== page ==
THE WILD PARROTS OF TELEGRAPH HILL


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Updates

In March 2007, Judy Irving and Mark Bittner reported on how the flock and their habitat are doing.

Flock Update

The San Francisco parrot flock is thriving, and is up to about 200 birds. The flock has expanded its range well beyond the northeast waterfront to Noe Valley and points south and west, even flying over a freeway at the southern end of the city to Visitacion Valley. Olive and Pushkin, the mitred/cherry-head pair, continue to fledge hybrid babies each fall, helping to create a brand new San Francisco parrot species that would not likely have evolved in their separate Peruvian habitats. Scrapper has found a new hybrid mate, one of Olive and Pushkin’s children, named Wendell (named before Mark realized she was female!). Sophie is still hanging in there, too, as far as we know, even though she lost her big protector, Picasso. There are other birds that Mark recognizes, not named in the film, who are still flying with the flock. The parrots still enjoy flying around Coit Tower and the stairway gardens of Telegraph Hill, squawking maniacally as they soar above the city, wild and free.

Habitat Update

The flock featured in THE WILD PARROTS OF TELEGRAPH HILL enjoys a year-round territory that extends from their waterfront roost in San Francisco’s Ferry Plaza to the eastern edge of the Presidio and Laurel Heights. They are also spotted in Washington Square Park and at Fort Mason, and in the summer, they sometimes range as far south as Visitacion Valley, City College and Crocker-Amazon.

In March of 2007, the city of San Francisco approved legislation to protect the two remaining Monterey cypress trees, once part of a much larger grove, on Telegraph Hill. The city will provide for their pruning and care and plant new trees in the area. The parrots use these trees are hawk lookout posts, as places to stash their babies while they go look for food and as the "parrot café," for rest stops between downtown and the Presidio.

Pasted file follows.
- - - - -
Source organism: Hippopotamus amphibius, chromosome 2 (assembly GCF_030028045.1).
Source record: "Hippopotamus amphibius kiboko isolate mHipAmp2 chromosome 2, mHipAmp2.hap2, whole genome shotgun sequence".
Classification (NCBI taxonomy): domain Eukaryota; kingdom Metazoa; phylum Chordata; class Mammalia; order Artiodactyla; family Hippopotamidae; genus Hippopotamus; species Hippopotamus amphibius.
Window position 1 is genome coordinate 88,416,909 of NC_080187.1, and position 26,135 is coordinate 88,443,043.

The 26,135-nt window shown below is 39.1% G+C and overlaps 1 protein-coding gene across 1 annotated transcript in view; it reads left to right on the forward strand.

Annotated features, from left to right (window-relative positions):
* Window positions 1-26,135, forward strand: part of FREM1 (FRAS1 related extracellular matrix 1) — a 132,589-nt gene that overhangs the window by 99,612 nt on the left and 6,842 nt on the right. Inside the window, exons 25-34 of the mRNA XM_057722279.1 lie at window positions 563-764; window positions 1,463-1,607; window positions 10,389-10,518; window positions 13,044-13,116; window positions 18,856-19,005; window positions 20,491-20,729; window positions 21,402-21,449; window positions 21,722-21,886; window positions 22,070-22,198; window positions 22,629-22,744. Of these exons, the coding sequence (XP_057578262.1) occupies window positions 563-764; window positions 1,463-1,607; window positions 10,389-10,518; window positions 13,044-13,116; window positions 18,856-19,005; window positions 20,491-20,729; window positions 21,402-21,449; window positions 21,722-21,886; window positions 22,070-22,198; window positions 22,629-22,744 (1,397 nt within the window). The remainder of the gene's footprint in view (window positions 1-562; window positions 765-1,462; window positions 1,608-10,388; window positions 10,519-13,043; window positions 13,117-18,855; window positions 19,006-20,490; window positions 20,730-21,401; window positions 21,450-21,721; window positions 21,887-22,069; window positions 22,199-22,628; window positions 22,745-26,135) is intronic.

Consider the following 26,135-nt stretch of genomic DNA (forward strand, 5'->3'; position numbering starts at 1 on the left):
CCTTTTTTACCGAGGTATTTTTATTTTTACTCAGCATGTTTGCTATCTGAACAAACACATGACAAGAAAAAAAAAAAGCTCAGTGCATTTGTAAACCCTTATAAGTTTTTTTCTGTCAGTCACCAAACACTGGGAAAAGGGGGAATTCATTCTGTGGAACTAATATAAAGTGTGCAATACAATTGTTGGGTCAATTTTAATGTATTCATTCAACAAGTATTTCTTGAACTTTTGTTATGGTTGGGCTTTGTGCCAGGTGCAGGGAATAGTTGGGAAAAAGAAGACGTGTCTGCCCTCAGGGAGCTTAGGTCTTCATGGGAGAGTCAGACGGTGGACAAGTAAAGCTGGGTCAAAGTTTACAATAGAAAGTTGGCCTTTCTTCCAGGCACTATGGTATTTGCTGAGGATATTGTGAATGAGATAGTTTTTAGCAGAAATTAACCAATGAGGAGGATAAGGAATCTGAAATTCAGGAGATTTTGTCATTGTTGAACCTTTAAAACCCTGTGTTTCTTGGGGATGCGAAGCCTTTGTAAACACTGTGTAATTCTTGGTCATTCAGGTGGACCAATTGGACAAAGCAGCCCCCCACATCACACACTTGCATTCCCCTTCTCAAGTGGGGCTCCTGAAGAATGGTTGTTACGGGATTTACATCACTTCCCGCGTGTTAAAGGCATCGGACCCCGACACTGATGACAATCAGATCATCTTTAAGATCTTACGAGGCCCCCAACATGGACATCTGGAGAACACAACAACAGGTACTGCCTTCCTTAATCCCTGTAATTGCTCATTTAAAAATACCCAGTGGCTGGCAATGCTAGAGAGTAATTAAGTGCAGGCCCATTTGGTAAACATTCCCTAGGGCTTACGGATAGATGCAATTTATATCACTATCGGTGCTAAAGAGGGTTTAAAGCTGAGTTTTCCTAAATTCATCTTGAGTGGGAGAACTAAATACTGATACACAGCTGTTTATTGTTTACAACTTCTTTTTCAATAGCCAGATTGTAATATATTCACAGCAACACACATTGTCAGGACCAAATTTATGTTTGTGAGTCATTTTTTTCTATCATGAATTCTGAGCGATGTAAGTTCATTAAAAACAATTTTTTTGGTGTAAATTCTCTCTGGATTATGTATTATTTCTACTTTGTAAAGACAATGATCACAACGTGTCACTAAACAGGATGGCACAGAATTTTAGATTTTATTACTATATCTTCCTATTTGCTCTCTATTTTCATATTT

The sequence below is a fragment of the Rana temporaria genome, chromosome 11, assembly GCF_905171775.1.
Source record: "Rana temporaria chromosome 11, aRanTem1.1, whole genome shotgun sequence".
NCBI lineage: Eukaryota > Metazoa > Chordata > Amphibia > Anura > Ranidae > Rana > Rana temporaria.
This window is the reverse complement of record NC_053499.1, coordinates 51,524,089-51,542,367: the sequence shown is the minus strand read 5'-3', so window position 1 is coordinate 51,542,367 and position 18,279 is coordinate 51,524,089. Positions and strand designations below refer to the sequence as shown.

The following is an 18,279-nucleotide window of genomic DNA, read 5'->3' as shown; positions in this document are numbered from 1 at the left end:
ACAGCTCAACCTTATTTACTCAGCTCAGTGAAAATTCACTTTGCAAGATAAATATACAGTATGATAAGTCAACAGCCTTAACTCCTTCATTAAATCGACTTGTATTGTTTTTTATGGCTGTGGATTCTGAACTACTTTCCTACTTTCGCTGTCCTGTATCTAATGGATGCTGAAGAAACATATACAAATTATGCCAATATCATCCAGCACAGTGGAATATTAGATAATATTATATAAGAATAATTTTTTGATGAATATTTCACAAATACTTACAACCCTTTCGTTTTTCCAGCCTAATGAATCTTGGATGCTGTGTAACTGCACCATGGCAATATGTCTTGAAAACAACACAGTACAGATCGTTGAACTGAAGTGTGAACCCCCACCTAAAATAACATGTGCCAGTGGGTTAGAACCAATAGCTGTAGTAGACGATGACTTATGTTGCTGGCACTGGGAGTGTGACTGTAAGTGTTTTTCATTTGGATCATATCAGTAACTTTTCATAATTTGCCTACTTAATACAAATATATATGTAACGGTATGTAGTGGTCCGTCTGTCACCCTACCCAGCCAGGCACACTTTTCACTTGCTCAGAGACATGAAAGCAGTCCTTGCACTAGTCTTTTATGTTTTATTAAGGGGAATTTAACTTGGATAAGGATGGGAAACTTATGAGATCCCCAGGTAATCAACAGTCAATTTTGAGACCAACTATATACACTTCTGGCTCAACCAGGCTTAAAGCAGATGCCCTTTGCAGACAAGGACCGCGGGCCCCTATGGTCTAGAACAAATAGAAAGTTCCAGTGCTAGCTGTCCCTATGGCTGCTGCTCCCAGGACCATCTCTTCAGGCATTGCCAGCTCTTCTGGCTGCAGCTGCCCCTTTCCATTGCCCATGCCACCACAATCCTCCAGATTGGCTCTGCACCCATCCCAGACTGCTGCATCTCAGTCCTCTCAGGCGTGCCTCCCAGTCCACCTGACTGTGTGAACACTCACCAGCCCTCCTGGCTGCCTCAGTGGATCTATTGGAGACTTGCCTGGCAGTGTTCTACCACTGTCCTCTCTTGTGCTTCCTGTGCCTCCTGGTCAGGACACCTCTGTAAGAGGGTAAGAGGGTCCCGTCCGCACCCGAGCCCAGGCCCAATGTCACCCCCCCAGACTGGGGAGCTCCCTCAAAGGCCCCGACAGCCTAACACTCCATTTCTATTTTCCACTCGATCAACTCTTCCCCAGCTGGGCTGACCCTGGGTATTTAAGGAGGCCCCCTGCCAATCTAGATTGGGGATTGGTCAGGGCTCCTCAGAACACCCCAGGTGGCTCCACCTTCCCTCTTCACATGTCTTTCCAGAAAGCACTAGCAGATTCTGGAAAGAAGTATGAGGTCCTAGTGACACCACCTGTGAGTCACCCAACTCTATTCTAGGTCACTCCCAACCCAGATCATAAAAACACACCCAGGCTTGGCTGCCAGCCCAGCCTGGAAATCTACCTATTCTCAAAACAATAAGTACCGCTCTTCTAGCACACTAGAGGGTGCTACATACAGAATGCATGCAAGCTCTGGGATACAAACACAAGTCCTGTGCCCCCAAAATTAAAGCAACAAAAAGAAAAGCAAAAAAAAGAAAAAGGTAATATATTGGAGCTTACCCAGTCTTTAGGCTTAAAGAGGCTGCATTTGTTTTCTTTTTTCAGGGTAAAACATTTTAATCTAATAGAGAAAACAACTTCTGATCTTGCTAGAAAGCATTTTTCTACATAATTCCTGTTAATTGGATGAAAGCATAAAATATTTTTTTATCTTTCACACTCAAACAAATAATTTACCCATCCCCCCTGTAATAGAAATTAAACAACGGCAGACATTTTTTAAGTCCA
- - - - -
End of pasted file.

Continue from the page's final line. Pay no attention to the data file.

Normally this care would be the responsibility of the owner of the cypress trees, which sit on private property. But because these Monterey cypresses are home to wild parrots that have become so beloved and well known, San Francisco officials took extra measures to ensure the trees’ survival. Over the next years a special arborist will carefully prune the trees and preserve them long enough for new ones to grow and shelter the parrots. This arrangement protects the owner of the trees and property from legal action if the two old Monterey cypresses collapse and cause damage or injury.

Before this measure was approved Mark Bittner had been fighting to save the trees, arguing that they are a crucial habitat for the flock. In 2005 he threw himself in front of chainsaws when one of the trees was cut down.

View a photo gallery of the parrots >>


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